I really wasn't sure what the day would bring. Based on a 25K loop at Afton back in April, McMillan claimed I could run a 7:13 50K... but the temperature that day had been in the 50s. So, with the forecast 20+ degrees warmer, I decided to make 7:13 my pie-in-the-sky "A" goal. My "B" goal was to beat my Superior time of 7:41. My "C" goal was to finish happy, and avoid heatstroke and injury.

Loop 1: Among Friends

I was at Afton by 5:30 and saw lots of familiar faces directing parking, managing packet pickup, and otherwise making thing run smoothly. The sun was up and it was about 70 degrees, with a promise of sunshine and high temperatures in the low 80s.
Rather cool by Afton standards. But still hot.
Lots of friends at the start line. John's pre-race briefing included asking, "Who's doing their first ultra?" Lots of hands went up. So cool! "Who's done Afton five times?" Lots more hands. "Ten times?" A couple of hands. Without much further ado, a countdown, and we're off!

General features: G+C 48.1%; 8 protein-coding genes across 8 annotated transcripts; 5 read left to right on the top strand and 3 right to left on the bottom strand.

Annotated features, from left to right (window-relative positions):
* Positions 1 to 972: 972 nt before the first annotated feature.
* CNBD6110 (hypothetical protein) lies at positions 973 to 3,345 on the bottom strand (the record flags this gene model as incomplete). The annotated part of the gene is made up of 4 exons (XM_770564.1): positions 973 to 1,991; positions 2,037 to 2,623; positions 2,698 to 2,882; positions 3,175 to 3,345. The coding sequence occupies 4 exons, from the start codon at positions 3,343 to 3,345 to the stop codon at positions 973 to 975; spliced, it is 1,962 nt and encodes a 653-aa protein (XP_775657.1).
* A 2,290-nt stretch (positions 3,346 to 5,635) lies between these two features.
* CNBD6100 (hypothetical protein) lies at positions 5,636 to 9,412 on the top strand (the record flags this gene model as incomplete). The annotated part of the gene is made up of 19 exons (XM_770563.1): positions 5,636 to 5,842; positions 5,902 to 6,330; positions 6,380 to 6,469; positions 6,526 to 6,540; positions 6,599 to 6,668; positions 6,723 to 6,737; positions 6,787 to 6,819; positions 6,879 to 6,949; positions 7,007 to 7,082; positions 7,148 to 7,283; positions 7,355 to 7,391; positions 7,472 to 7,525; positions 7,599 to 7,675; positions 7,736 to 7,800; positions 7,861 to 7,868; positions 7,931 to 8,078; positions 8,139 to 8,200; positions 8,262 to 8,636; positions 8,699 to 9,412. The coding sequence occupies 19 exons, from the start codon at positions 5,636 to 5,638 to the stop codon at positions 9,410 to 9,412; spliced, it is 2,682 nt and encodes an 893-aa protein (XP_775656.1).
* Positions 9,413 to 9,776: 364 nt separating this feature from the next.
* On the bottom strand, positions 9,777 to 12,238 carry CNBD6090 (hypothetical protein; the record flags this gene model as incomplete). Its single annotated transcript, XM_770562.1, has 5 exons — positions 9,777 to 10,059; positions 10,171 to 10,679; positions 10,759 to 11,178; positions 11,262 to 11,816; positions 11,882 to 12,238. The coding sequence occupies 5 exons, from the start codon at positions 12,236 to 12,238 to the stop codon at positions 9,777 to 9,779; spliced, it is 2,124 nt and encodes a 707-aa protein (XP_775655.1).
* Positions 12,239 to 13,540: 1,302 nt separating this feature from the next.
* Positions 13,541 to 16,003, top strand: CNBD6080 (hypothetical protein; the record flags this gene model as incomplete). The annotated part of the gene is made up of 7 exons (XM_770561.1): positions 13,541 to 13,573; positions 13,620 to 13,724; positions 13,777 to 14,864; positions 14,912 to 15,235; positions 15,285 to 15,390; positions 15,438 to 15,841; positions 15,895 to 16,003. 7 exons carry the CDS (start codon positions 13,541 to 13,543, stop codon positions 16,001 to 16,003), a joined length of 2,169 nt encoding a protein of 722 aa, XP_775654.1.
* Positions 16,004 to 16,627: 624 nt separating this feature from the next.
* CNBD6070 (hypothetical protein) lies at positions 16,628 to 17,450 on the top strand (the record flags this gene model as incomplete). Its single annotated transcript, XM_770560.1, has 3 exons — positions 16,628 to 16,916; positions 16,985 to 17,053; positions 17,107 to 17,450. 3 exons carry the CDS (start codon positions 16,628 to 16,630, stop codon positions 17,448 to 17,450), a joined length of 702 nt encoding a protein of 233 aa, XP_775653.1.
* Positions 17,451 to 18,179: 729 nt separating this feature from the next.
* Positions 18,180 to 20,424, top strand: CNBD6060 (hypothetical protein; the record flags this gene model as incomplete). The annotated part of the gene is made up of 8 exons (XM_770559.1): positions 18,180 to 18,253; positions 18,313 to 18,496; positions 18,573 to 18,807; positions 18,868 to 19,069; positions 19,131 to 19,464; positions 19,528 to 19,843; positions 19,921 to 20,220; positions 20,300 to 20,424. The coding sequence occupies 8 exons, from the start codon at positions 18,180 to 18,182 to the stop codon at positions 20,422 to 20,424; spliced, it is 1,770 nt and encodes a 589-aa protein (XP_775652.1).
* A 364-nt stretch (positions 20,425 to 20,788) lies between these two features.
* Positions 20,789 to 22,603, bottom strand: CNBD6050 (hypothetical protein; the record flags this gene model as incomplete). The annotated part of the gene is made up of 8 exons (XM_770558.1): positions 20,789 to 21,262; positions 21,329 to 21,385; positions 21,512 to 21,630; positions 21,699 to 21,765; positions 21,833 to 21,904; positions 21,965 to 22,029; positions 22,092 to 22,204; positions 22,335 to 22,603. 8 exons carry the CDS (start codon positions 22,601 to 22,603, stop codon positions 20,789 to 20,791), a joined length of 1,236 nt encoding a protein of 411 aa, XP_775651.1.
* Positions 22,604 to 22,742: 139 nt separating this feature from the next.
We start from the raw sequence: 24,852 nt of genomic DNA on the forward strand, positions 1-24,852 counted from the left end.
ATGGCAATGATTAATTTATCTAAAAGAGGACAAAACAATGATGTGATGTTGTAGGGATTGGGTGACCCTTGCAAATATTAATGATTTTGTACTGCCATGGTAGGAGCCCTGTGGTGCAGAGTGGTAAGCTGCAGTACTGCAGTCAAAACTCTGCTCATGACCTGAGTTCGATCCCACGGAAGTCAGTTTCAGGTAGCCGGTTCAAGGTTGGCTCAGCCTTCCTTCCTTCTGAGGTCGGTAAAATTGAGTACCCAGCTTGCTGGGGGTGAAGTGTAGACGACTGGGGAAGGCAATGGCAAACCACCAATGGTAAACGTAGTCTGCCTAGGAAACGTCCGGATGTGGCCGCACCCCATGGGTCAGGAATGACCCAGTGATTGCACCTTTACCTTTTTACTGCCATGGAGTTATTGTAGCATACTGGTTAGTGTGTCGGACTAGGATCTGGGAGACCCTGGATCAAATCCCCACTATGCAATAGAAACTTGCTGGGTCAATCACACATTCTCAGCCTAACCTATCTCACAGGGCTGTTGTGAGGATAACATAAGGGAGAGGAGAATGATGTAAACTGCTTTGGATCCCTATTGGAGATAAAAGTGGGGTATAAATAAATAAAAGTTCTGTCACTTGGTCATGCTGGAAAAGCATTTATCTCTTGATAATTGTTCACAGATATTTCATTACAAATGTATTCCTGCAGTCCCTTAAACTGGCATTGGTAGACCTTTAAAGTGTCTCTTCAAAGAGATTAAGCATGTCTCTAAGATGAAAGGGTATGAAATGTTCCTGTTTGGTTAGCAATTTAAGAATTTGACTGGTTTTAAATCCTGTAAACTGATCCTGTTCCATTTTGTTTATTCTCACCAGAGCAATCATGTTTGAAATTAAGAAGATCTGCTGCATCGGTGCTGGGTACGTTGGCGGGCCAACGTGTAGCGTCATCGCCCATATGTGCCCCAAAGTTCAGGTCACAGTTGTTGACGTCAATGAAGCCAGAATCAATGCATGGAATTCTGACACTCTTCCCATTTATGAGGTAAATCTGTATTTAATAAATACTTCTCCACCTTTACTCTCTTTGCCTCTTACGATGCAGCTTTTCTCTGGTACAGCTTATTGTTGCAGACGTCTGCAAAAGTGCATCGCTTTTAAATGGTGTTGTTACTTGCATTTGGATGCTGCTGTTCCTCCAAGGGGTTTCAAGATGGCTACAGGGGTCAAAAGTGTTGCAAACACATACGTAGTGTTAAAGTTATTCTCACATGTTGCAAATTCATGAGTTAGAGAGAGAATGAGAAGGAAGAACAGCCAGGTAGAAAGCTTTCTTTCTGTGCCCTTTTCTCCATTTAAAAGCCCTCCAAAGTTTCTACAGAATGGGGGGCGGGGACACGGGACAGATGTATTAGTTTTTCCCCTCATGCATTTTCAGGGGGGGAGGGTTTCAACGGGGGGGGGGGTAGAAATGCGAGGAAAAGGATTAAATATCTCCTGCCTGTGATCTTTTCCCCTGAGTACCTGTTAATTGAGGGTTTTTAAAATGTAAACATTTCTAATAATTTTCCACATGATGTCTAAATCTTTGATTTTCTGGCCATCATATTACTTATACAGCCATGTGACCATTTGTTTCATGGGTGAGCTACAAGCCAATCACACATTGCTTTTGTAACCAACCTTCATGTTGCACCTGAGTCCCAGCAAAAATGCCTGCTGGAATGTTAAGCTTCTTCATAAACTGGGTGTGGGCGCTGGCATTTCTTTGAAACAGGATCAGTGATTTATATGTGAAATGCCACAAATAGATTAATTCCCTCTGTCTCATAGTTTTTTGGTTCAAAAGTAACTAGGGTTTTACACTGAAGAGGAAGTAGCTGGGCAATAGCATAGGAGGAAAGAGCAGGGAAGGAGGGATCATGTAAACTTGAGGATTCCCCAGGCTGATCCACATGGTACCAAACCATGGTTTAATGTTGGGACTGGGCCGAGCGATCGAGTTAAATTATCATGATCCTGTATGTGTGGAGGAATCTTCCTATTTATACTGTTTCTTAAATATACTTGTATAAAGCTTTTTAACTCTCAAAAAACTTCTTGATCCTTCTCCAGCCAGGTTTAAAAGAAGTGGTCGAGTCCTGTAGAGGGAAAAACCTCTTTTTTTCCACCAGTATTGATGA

Last instructions and encouragement from the race director
Ready to run!
About 200-250 of us headed out for the 50K. A jog down the gravel road quickly turned into a power hike up to the "Africa" loop, a big open section of prairie.
Beautiful morning for a run.
Along here, I joined up with Harriet, who I knew from several other runs, but had never run a significant distance with before. We'd last met at Zumbro, recovering from hypothermia after a crazy thunderstorm. Our paces seemed to match, and we kept going together, talking about kids, books, summer vacation, and whatever else came to mind.